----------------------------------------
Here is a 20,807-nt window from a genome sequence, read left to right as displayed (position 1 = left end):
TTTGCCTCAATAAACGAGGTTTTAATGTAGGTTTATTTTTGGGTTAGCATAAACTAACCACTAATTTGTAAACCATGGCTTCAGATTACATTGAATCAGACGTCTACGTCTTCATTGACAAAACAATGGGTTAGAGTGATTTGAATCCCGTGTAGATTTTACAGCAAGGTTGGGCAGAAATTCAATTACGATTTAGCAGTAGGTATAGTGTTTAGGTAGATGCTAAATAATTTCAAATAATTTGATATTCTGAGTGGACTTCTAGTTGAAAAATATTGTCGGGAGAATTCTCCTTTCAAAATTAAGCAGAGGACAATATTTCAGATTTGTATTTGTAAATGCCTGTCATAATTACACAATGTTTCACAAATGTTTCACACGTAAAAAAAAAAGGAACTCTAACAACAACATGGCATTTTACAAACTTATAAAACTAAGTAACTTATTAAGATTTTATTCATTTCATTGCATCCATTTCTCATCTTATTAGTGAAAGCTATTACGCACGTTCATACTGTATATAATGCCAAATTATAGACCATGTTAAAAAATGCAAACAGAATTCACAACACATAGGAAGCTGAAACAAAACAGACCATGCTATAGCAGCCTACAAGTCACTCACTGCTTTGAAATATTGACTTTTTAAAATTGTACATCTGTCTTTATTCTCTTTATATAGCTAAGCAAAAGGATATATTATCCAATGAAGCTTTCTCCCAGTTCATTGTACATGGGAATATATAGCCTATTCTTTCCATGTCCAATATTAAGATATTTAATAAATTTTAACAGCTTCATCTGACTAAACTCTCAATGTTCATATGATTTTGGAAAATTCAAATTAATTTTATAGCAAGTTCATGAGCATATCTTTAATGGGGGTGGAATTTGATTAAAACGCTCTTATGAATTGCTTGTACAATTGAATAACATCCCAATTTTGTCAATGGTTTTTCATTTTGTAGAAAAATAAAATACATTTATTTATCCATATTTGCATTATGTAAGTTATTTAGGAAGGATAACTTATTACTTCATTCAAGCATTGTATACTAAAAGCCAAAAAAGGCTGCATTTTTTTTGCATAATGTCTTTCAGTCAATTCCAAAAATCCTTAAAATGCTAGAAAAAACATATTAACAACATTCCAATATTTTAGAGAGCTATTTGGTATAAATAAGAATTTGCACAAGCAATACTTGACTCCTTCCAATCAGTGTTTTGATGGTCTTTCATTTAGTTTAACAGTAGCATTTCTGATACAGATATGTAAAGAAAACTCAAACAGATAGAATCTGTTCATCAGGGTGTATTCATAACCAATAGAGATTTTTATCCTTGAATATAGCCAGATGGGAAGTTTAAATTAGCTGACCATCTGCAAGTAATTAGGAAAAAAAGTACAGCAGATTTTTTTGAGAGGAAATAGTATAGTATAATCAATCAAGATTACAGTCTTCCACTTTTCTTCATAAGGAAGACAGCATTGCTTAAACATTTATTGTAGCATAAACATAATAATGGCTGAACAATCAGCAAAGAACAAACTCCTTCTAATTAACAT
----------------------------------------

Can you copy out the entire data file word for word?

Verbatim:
Here is a 20,807-nt window from a genome sequence, read left to right as displayed (position 1 = left end):
TTTGCCTCAATAAACGAGGTTTTAATGTAGGTTTATTTTTGGGTTAGCATAAACTAACCACTAATTTGTAAACCATGGCTTCAGATTACATTGAATCAGACGTCTACGTCTTCATTGACAAAACAATGGGTTAGAGTGATTTGAATCCCGTGTAGATTTTACAGCAAGGTTGGGCAGAAATTCAATTACGATTTAGCAGTAGGTATAGTGTTTAGGTAGATGCTAAATAATTTCAAATAATTTGATATTCTGAGTGGACTTCTAGTTGAAAAATATTGTCGGGAGAATTCTCCTTTCAAAATTAAGCAGAGGACAATATTTCAGATTTGTATTTGTAAATGCCTGTCATAATTACACAATGTTTCACAAATGTTTCACACGTAAAAAAAAAAGGAACTCTAACAACAACATGGCATTTTACAAACTTATAAAACTAAGTAACTTATTAAGATTTTATTCATTTCATTGCATCCATTTCTCATCTTATTAGTGAAAGCTATTACGCACGTTCATACTGTATATAATGCCAAATTATAGACCATGTTAAAAAATGCAAACAGAATTCACAACACATAGGAAGCTGAAACAAAACAGACCATGCTATAGCAGCCTACAAGTCACTCACTGCTTTGAAATATTGACTTTTTAAAATTGTACATCTGTCTTTATTCTCTTTATATAGCTAAGCAAAAGGATATATTATCCAATGAAGCTTTCTCCCAGTTCATTGTACATGGGAATATATAGCCTATTCTTTCCATGTCCAATATTAAGATATTTAATAAATTTTAACAGCTTCATCTGACTAAACTCTCAATGTTCATATGATTTTGGAAAATTCAAATTAATTTTATAGCAAGTTCATGAGCATATCTTTAATGGGGGTGGAATTTGATTAAAACGCTCTTATGAATTGCTTGTACAATTGAATAACATCCCAATTTTGTCAATGGTTTTTCATTTTGTAGAAAAATAAAATACATTTATTTATCCATATTTGCATTATGTAAGTTATTTAGGAAGGATAACTTATTACTTCATTCAAGCATTGTATACTAAAAGCCAAAAAAGGCTGCATTTTTTTTGCATAATGTCTTTCAGTCAATTCCAAAAATCCTTAAAATGCTAGAAAAAACATATTAACAACATTCCAATATTTTAGAGAGCTATTTGGTATAAATAAGAATTTGCACAAGCAATACTTGACTCCTTCCAATCAGTGTTTTGATGGTCTTTCATTTAGTTTAACAGTAGCATTTCTGATACAGATATGTAAAGAAAACTCAAACAGATAGAATCTGTTCATCAGGGTGTATTCATAACCAATAGAGATTTTTATCCTTGAATATAGCCAGATGGGAAGTTTAAATTAGCTGACCATCTGCAAGTAATTAGGAAAAAAAGTACAGCAGATTTTTTTGAGAGGAAATAGTATAGTATAATCAATCAAGATTACAGTCTTCCACTTTTCTTCATAAGGAAGACAGCATTGCTTAAACATTTATTGTAGCATAAACATAATAATGGCTGAACAATCAGCAAAGAACAAACTCCTTCTAATTAACAT